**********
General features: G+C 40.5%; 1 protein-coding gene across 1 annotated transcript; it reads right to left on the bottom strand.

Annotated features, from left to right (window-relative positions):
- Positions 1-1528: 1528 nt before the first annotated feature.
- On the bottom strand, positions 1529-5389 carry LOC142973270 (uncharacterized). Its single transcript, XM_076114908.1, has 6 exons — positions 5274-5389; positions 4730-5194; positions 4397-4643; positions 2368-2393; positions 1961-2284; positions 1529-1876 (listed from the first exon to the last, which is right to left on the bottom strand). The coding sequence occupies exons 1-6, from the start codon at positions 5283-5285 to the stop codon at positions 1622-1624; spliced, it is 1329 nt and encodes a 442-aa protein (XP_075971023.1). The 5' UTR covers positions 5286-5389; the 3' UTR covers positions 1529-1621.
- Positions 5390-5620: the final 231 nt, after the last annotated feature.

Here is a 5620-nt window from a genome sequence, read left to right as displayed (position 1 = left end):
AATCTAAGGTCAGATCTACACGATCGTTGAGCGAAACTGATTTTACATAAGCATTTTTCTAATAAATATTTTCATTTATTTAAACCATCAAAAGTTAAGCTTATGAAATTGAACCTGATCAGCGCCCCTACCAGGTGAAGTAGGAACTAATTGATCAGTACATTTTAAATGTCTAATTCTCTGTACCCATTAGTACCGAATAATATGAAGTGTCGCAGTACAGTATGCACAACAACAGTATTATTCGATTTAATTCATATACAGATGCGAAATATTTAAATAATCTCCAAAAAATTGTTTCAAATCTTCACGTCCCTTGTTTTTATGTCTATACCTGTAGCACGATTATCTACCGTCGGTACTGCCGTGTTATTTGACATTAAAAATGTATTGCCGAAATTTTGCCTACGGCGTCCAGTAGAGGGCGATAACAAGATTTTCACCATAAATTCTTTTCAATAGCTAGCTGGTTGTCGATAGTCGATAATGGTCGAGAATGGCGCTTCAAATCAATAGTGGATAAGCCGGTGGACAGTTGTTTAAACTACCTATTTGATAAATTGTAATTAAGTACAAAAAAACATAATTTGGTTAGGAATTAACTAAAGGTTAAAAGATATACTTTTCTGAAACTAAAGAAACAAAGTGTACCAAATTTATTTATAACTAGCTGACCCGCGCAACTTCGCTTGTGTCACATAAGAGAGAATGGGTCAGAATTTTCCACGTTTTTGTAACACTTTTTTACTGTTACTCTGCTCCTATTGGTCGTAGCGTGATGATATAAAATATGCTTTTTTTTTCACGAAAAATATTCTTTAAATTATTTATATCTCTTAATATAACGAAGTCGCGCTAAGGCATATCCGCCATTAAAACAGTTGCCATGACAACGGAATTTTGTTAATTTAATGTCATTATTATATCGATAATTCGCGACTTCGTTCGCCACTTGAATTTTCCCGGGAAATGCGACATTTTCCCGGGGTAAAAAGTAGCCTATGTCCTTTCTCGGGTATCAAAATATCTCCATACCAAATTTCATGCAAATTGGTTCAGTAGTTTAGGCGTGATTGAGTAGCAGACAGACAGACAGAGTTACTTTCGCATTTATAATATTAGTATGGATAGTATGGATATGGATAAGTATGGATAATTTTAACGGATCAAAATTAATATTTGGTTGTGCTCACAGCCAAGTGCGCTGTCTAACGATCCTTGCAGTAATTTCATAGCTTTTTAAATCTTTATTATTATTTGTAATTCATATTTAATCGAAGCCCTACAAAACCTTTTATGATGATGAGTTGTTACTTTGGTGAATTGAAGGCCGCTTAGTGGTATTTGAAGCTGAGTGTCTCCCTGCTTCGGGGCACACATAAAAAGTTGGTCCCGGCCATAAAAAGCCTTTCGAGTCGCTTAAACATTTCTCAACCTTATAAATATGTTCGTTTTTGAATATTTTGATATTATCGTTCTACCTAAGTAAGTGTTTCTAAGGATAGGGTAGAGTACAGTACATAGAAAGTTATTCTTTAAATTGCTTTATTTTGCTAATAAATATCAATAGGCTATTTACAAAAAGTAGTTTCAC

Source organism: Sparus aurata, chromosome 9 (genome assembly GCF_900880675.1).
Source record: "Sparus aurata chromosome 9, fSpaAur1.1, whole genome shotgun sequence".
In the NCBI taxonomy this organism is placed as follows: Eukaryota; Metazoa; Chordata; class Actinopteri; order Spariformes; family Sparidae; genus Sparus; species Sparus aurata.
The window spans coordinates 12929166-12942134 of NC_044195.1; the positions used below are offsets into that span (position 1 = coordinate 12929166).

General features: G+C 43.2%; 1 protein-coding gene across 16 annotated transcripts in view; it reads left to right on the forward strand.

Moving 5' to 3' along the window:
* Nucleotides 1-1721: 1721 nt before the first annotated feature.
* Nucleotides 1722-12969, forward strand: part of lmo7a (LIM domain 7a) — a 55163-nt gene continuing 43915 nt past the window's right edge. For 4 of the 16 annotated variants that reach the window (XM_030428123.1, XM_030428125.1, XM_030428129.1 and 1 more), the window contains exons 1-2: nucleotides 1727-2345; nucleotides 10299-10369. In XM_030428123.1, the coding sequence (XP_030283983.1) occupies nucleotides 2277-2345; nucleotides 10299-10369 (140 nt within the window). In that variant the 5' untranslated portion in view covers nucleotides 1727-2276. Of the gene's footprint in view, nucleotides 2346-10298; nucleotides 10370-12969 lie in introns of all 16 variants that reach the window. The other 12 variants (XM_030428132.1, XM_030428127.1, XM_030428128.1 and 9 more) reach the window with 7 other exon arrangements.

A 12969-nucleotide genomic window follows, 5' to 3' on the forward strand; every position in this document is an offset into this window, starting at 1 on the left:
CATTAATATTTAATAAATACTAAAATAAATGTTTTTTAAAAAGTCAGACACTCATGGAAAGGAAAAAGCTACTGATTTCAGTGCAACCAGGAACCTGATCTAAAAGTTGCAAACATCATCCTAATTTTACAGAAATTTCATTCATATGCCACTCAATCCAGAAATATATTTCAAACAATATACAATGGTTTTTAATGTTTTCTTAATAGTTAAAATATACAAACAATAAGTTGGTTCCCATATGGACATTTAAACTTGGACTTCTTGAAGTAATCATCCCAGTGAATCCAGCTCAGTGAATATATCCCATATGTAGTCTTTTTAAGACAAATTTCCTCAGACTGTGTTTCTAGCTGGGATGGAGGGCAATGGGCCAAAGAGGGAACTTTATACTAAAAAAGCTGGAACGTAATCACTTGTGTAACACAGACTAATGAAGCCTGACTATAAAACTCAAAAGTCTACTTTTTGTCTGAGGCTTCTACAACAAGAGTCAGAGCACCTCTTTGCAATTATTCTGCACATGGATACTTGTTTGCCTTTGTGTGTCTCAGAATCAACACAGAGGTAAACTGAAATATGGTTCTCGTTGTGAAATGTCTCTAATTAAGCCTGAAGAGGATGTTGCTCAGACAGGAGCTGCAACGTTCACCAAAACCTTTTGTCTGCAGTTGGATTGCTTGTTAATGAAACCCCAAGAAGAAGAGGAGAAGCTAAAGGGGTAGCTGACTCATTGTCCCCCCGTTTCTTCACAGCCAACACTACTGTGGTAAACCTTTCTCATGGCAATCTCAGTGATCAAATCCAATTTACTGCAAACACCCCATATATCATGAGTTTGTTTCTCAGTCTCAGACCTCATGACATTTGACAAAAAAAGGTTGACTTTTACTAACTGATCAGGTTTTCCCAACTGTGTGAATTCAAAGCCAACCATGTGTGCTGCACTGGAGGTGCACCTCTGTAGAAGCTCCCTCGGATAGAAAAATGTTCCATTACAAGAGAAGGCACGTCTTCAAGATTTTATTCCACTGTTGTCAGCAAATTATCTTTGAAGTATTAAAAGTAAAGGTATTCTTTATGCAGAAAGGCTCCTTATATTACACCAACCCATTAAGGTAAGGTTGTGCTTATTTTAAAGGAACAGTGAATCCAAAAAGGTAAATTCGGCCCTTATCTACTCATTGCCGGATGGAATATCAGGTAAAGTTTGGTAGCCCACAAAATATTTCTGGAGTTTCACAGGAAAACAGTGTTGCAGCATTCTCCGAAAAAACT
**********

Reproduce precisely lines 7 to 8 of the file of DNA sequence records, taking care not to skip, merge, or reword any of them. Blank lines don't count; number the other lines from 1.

AATCTAAGGTCAGATCTACACGATCGTTGAGCGAAACTGATTTTACATAAGCATTTTTCTAATAAATATTTTCATTTATTTAAACCATCAAAAGTTAAGCTTATGAAATTGAACCTGATCAGCGCCCCTACCAGGTGAAGTAGGAACTAATTGATCAGTACATTTTAAATGTCTAATTCTCTGTACCCATTAGTACCGAATAATATGAAGTGTCGCAGTACAGTATGCACAACAACAGTATTATTCGATTTAATTCATATACAGATGCGAAATATTTAAATAATCTCCAAAAAATTGTTTCAAATCTTCACGTCCCTTGTTTTTATGTCTATACCTGTAGCACGATTATCTACCGTCGGTACTGCCGTGTTATTTGACATTAAAAATGTATTGCCGAAATTTTGCCTACGGCGTCCAGTAGAGGGCGATAACAAGATTTTCACCATAAATTCTTTTCAATAGCTAGCTGGTTGTCGATAGTCGATAATGGTCGAGAATGGCGCTTCAAATCAATAGTGGATAAGCCGGTGGACAGTTGTTTAAACTACCTATTTGATAAATTGTAATTAAGTACAAAAAAACATAATTTGGTTAGGAATTAACTAAAGGTTAAAAGATATACTTTTCTGAAACTAAAGAAACAAAGTGTACCAAATTTATTTATAACTAGCTGACCCGCGCAACTTCGCTTGTGTCACATAAGAGAGAATGGGTCAGAATTTTCCACGTTTTTGTAACACTTTTTTACTGTTACTCTGCTCCTATTGGTCGTAGCGTGATGATATAAAATATGCTTTTTTTTTCACGAAAAATATTCTTTAAATTATTTATATCTCTTAATATAACGAAGTCGCGCTAAGGCATATCCGCCATTAAAACAGTTGCCATGACAACGGAATTTTGTTAATTTAATGTCATTATTATATCGATAATTCGCGACTTCGTTCGCCACTTGAATTTTCCCGGGAAATGCGACATTTTCCCGGGGTAAAAAGTAGCCTATGTCCTTTCTCGGGTATCAAAATATCTCCATACCAAATTTCATGCAAATTGGTTCAGTAGTTTAGGCGTGATTGAGTAGCAGACAGACAGACAGAGTTACTTTCGCATTTATAATATTAGTATGGATAGTATGGATATGGATAAGTATGGATAATTTTAACGGATCAAAATTAATATTTGGTTGTGCTCACAGCCAAGTGCGCTGTCTAACGATCCTTGCAGTAATTTCATAGCTTTTTAAATCTTTATTATTATTTGTAATTCATATTTAATCGAAGCCCTACAAAACCTTTTATGATGATGAGTTGTTACTTTGGTGAATTGAAGGCCGCTTAGTGGTATTTGAAGCTGAGTGTCTCCCTGCTTCGGGGCACACATAAAAAGTTGGTCCCGGCCATAAAAAGCCTTTCGAGTCGCTTAAACATTTCTCAACCTTATAAATATGTTCGTTTTTGAATATTTTGATATTATCGTTCTACCTAAGTAAGTGTTTCTAAGGATAGGGTAGAGTACAGTACATAGAAAGTTATTCTTTAAATTGCTTTATTTTGCTAATAAATATCAATAGGCTATTTACAAAAAGTAGTTTCAC

Source organism: Sparus aurata, chromosome 9 (genome assembly GCF_900880675.1).